SCORE Journal

SCORE Journal Issue - JULY 2017

SCORE Journal - The Official Publication of SCORE Off-Road Racing

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Page 62 of 102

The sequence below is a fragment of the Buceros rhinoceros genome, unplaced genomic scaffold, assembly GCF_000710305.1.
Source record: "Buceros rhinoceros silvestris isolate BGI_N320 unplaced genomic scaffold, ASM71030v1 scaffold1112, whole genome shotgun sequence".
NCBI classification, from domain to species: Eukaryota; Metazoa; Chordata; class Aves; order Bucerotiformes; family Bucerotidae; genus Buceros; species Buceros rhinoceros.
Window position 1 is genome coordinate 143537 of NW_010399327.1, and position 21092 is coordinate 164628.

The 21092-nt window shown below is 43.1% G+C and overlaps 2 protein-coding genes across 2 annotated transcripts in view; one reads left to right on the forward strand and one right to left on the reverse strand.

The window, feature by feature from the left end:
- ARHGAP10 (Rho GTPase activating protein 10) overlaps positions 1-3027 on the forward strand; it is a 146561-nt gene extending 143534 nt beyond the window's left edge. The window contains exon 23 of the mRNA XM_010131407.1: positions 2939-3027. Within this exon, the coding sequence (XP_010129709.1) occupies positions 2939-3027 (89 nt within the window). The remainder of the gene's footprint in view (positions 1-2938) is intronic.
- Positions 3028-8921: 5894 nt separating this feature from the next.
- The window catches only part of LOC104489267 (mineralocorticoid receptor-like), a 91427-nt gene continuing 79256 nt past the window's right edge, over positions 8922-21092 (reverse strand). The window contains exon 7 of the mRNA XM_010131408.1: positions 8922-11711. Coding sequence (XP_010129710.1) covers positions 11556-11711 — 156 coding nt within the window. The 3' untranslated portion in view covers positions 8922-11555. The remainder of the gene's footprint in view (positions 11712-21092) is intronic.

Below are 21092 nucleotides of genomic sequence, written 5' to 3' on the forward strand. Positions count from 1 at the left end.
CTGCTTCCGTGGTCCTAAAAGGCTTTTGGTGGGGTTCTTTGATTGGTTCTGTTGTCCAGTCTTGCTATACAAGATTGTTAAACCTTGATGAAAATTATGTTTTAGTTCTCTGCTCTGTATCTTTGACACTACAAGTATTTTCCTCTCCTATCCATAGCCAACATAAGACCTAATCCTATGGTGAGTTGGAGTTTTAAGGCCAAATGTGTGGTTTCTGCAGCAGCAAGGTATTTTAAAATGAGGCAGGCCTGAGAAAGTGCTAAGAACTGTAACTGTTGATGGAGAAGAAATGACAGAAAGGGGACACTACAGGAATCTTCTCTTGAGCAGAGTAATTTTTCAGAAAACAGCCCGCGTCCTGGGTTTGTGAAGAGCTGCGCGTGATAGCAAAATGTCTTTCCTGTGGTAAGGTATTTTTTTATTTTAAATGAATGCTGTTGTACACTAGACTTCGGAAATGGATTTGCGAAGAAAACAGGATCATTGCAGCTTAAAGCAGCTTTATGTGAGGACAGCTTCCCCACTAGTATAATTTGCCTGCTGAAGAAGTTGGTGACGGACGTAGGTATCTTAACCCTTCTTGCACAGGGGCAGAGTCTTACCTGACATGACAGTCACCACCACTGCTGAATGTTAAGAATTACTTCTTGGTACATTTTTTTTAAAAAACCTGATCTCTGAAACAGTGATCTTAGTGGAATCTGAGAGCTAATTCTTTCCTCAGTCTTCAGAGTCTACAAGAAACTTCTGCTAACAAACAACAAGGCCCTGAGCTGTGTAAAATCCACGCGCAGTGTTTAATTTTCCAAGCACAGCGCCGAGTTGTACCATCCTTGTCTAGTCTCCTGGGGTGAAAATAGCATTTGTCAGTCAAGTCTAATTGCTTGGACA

Flying Solo John Hodel Sets his Sights on the 50th Annual SCORE Baja 1000 In Honor Of His Brother And Veterans By Stephen Romero Photography courtesy of John Hodel John Hodel, 56, of Southern California is on a mission. He is planning on racing the Ironman Pro Motorcycle class during the 50th Anniversary SCORE Baja 1000. With only a small chase team for support across the Baja Peninsula, and in weather that can be as troubling as the free-range cattle and over-zealous fans, Hodel is taking on the challenge for a good cause. While some may call racing the Ironman class madness, Hodel sees it as a brother’s duty to a fallen Navy veteran. In either case, his story began in a twist of fate. A Brother’s Love “I was 7-years old when my oldest brother, Mark, was killed in Vietnam by enemy fire, and I’ve always wanted to do something meaningful for him,” Hodel said. “As the years went by I thought about running triathlons or something Ironman-like for Mark. Then one day when I was filling up with gas and started to stare at an old window sticker on my truck, a leftover from the 40th Annual Baja 1000 I raced.” Hodel got an idea, but what he did next sealed the deal. “I went home and looked up the exact year Mark had died in battle in Vietnam,” said Hodel. He realized that this year’s 50th anniversary of the SCORE Baja 1000 race coincided within four months of the 50th anniversary of Mark’s death -- and the connection couldn’t be ignored. That was all Hodel needed to start his journey. Racing the 50th SCORE Baja 1000 looked like it was meant to be, yet he knew he had a lot of work ahead if he was going to have a serious chance at finishing it without teammates to share in the riding. But now at least, he had somewhat of a plan. Forming a Foundation Hodel has a lot of motorcycle seat time under his belt, and he had raced the SCORE Baja 500 and SCORE Baja 1000 seven times, and he once rode 18,000 miles alone on an adventure throughout British Columbia and America just to see the world before he was too old to do it. So his decision to challenge the SCORE Baja 1000 on a motorcycle was not a fool’s attempt. It was a risk he is willing to accept in an effort to keep his brother’s memory alive. Furthermore, Hodel knew what happens when you’re riding for hundreds and hundreds of miles. Your arms begin to feel like jelly, you’re hungry, dehydrated, and barely able to keep your eyes open as you’re picking bugs out of your teeth. His commitment, however, never wavered in that regard and as he told SCORE Journal, the plan continues to gain momentum leading up to the race. In 2016 Hodel launched a 501c non-profit foundation called Stand For Vets, in memory of Mark. It was was formed to bring some sense of normalcy to wounded veterans. Today, it serves as the catalyst for his bigger vision, which is to find solutions for veterans so they can live with dignity. became Hodel’s cause and his SCORE Baja 1000 attempt is the way he can promote it, yet he stressed that no percent of the donations raised will be used for his SCORE Baja 1000 goal. “One hundred percent of the money being raised goes to the veterans. I’ll underwrite the race myself if I have to,” said Hodel. “I thought the SCORE Baja 1000 would be best for the foundation if I raced it solo. It’s a better story to draw attention. I raced Baja on a motorcycle many times, but never more than five or six hours at a time.” The question remained, can Hodel do it? “I expect to finish the race,” he said. “The pain that I might experience from racing it solo is only temporary for me, nothing like what these vets go through every day of their lives.” Yet, the dangers of racing Baja are real and like most riders Hodel had first hand experiences with mishaps and injuries. “In 1995 I was riding the SCORE Baja 1000 for a KTM team at night and I saw a single headlight in the distance,” said Hodel. “I was riding the pavement at full throttle and didn’t slow down, it turned out to be a truck facing me off the side of the road with its driver’s headlight burned out. I was about 100 yards away when I swerved to avoid hitting the truck. I flew off into the desert and crashed badly.” Lucky Hodel was able to jump back on, start the bike, and he continued the race until the next stage. There’s still the fear of the unknown during the SCORE Baja 1000, however, that hangs in the air, especially when the sun goes down. “There’s no way I can fully prepare for the SCORE Baja 1000 solo, there’s just so many variables that can happen,” said Hodel. “I raced a lot of sections of Baja, but I have no idea what will happen from Ensenada to La Paz. Every silt bed, every rock, or every guy that tosses something at you for laughs can put a rider down.” Age Is Not a Factor Beyond it all, Hodel’s positive attitude is almost contagious. He’s intelligent, sincere, and a formidable believer in putting his faith in other’s hands. He’s not twenty-something either, however, he’s nearly twice the age of most of the motorcyclists that have attempted Baja solo. Fortunately, Hodel is in great physical shape and spends a significant amount of time in the seat of a Honda CRF450X that will likely be his ride at the Baja 1000. “I don’t know if the bike will remain stock or modified, but I do have some help from Tim Morton (Baja Bound Adventures), who will be prepping the bike,” said Hodel. Even though, he may be alone on the bike when he’s traversing Mexico in November, those that support him know that the spirit of his brother Mark will be with him every mile of the way. As Hodel sees it, “Fifty years after Mark’s life ended in Vietnam, he is still helping his fellow veterans through the Stand for Vets foundation.” For more information on Hodel’s journey and Stand For Vets, visit the website at SJ